A pope and a cardinal meet in the gardens of Castel Gandolfo. It is April 2011, a hot day, even at the papal summer residence outside Rome.
The two men sit in a corner in the shade, every now and then taking a stroll—constantly debating.
This scene in the 17th century Italian garden in the film The Two Popes is central to Fernando Meirelles’s work, which arose from an important fragment in the history of the Catholic Church, when faith, power and sin connected.
The Cardinal says to the Pope: “Our whole church is in need of forgiveness.”
Anthony Hopkins as Pope Benedict and Jonathan Pryce as Cardinal Bergoglio make conversations like this no yelling match, but more like the sound of fire in straw. With impressive acting skills, they each bring a different life history, and diametrically opposite directions.
But in The Two Popes we should not see this pope and cardinal as replica figures of 21st century history. The film does not invite us to see Hopkins as the forbidding spiritual leader formerly called Ratzinger, and Pryce as the humble cardinal from Buenos Aires.
Who we do meet on the screen is a religious leader at a critical moment: corruption has been unearthed in the financial management of the Holy See, pedophilia has been revealed in the priesthood. The Vatican appears to be no longer part of the world. Meanwhile, Pope Benedict sees the Church, which to him is the voice of ‘universal truth’, as beseiged by ‘relativism’.
So the Church must be protected. It is said that Stalin taunted: “How many army divisions does the Pope have?” None, of course. But the Church is a moral force in the midst of a world incited by the arms race, capital, and technology. What will happen if the faithful are overcome by doubt?
Benedict sees that there must be strong limits. There must be walls…In the corner of the Gandolfo gardens, he knows that Cardinal Bergoglio does not like this.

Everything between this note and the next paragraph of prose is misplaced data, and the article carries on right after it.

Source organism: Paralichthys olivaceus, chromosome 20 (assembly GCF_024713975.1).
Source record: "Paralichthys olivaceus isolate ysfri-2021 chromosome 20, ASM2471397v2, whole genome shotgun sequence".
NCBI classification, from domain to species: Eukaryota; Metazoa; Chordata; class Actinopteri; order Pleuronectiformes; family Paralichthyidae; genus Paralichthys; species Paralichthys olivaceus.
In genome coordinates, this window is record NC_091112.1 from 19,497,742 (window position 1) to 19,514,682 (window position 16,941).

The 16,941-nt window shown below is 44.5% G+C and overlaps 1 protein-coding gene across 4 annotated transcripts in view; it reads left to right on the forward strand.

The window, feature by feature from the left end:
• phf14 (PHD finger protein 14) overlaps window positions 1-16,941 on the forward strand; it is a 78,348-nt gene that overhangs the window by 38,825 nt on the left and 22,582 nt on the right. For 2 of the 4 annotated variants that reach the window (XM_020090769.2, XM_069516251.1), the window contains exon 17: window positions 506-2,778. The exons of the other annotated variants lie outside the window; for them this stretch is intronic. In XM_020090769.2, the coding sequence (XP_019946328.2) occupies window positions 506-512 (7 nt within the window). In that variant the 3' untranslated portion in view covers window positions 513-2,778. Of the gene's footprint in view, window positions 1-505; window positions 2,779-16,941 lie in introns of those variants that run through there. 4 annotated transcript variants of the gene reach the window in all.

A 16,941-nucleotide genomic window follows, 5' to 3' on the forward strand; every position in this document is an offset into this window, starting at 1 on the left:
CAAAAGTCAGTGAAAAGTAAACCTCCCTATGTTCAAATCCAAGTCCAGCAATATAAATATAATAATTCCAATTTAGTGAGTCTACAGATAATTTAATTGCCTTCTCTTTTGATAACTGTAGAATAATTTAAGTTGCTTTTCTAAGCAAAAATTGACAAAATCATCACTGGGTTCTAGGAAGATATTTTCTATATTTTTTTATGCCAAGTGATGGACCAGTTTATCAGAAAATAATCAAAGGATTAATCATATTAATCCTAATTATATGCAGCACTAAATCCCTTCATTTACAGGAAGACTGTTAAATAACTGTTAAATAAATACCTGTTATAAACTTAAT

A contrast. Benedict is one note. Since his youth he has mingled more with books than people. He always eats alone and is not familiar with the world of diversity. He loves music (that evening he plays Smetana on the piano), but he does not know that the tango is a dance. He can attempt humor only with a ‘German joke’, which, he admits, “doesn’t have to be funny.”
Bergoglio is the antithesis. He comes from a festive, complicated and traumatic country. Argentina bears the wounds of past dictatorship, a long period of gnawing social inequality.
He is annoyed that Catholicism cannot become new inspiration. He wants the Church to change, but Benedict thinks that changing is the same as compromise with the impermanent world.
“You are my harshest critic,” the Pope says.
He sees Bergoglio’s opposition not only in words. The Cardinal refuses to stay in the luxurious quarters the Vatican has prepared for him. He wears a pair of army boots with laces that come undone, while the Pope wears smart Zara design shoes. “Your shoes are a criticism,” the Holy Father says.
But the film is not entirely a story of confrontation. Gradually, it becomes the story of friendship. Benedict knows that this man from Argentina is sincere. His warmth is spontaneous. He does not keep apart from the nuns staffing the papal palace, the gardeners and the guards. He shouts when watching soccer matches and likes to eat pizza from a local stall.
And even though he does not support Benedict’s stand, there is nothing in his own position that is arrogantly judgmental.
Gradually, the Holy Father reflects. And when they meet again in a room inside the Sistine Chapel, the Pope says, “I disagree with everything you think, say and do. But I think your time has come, Bergoglio.” The Church must change, and Bergoglio is the one who will bring that change. He himself will retire; he wants the Cardinal from Argentina to become the next pope.
Bergoglio refuses. He is not the right person. There is something dark in his past: in the 1970s, to ensure the security of the church and the faithful, he collaborated with the military dictator who had just seized power. When his Jesuit friends formed a movement for democracy, he did not join. They were raided and some of them were murdered. He was accused of treachery, and he felt himself to be a traitor. He sinned.
“Sin is a wound,” he says, “not a stain.” Forgiveness is not enough.
And this also had to be true for Benedict who did not eradicate pedophilia among the clergy.
And the two popes come together. It reminded me of a line in a poem by Soebagio Sastrowardojo: “Through sin we can grow adult.”
Awareness of one’s own sin does not wipe that sin, but it can wipe the sense of holiness and pride, so to be more prepared to reach out to and embrace those who are fragile.
On March 25, 2015, Pope Francis (the former Cardinal Bergoglio) washed the feet of Muslim immigrants who had been forced to flee their homelands. “Truth may be vital, but without love, it is unbearable. Caritas in veritate,” the good man from Argentina said.